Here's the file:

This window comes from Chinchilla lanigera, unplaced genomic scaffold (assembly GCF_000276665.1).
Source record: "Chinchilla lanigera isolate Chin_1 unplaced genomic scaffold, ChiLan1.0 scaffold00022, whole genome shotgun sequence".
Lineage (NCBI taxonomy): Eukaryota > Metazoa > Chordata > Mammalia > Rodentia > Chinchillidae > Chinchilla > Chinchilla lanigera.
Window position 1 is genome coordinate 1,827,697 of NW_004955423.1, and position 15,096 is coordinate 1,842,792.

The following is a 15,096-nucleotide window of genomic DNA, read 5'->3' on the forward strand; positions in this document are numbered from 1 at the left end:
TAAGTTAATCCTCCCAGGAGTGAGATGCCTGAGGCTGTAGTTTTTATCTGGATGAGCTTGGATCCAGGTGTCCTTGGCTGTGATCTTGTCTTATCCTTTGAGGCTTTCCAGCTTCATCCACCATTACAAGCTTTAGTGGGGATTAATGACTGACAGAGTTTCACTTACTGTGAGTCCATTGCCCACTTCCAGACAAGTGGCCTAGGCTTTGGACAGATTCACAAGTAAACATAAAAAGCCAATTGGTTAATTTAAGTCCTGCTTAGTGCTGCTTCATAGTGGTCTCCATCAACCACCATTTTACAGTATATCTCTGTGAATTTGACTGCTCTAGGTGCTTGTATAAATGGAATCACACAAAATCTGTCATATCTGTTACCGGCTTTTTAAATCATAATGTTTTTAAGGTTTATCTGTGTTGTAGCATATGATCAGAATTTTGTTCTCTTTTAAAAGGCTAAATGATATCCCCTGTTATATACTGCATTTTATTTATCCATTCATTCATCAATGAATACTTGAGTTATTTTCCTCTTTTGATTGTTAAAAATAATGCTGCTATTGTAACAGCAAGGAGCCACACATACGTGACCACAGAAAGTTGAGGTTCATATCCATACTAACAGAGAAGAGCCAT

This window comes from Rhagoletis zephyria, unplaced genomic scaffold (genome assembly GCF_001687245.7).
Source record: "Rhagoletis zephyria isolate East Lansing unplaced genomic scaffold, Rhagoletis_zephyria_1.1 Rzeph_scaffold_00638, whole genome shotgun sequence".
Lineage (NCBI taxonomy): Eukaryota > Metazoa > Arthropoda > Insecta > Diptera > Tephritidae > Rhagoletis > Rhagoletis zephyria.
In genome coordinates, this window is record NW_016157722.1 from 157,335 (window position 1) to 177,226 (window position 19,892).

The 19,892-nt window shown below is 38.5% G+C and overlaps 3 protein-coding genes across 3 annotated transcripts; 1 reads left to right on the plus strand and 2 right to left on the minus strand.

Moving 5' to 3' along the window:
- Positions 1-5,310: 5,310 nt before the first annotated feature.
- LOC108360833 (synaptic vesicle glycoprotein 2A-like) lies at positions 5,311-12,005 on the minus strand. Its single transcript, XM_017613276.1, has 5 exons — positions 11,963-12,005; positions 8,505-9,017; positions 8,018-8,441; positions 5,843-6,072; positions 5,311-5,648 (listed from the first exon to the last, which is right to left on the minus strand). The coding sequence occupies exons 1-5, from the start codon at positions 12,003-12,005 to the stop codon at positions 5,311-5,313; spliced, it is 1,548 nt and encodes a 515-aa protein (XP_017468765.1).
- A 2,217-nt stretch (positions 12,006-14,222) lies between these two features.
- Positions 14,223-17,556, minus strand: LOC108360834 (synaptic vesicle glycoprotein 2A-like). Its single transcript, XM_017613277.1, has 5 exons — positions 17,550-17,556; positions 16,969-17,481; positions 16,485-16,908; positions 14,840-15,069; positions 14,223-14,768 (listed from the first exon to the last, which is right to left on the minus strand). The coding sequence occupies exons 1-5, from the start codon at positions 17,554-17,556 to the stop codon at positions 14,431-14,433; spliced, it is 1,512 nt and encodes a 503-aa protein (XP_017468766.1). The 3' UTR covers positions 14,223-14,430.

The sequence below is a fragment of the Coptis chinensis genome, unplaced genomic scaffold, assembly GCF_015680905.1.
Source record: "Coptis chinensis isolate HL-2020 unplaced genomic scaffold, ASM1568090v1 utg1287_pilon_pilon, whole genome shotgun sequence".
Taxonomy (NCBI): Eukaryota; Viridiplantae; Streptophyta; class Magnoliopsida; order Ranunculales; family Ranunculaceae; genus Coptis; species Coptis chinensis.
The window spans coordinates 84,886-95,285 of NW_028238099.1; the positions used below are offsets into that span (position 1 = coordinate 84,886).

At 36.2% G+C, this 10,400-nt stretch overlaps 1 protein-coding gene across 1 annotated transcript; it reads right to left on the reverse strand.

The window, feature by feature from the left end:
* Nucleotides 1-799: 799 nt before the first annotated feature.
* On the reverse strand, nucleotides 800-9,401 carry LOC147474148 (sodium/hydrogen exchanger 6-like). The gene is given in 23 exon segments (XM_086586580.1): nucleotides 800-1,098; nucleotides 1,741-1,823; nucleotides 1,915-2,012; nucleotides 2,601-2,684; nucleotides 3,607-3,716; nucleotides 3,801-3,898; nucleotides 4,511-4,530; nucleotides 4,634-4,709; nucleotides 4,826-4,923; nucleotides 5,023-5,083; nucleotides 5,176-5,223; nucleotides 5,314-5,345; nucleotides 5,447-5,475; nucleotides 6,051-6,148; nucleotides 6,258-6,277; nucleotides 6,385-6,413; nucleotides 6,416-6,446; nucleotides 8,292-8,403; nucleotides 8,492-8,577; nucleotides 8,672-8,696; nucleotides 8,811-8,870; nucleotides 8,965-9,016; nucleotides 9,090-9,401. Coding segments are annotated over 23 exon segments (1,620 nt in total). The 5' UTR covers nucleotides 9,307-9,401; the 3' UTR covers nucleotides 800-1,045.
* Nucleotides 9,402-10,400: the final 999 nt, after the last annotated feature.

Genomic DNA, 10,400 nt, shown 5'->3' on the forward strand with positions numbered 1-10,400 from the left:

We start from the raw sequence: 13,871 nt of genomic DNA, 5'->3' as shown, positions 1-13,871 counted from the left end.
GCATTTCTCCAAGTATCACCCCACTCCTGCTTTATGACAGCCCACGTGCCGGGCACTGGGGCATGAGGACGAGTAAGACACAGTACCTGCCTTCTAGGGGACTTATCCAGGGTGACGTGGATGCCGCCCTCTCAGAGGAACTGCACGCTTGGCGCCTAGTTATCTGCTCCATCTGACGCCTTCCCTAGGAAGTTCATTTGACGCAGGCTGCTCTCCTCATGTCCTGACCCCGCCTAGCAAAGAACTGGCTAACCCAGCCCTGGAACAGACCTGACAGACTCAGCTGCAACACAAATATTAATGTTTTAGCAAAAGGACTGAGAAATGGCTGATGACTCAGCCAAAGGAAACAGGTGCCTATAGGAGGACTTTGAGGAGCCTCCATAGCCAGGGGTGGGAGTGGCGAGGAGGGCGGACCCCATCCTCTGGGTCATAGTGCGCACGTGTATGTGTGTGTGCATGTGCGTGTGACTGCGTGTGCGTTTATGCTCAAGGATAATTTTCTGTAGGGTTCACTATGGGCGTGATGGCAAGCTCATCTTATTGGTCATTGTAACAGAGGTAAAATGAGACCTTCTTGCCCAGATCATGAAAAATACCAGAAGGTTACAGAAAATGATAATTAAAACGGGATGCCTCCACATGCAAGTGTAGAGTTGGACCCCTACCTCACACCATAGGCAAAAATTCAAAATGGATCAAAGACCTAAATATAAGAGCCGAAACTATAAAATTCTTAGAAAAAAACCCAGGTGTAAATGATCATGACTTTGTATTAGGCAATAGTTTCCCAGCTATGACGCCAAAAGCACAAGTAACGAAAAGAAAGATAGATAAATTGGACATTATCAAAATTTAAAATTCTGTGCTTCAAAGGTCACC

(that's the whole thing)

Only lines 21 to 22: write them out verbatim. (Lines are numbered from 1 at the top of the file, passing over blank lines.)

At 36.2% G+C, this 10,400-nt stretch overlaps 1 protein-coding gene across 1 annotated transcript; it reads right to left on the reverse strand.

The window, feature by feature from the left end: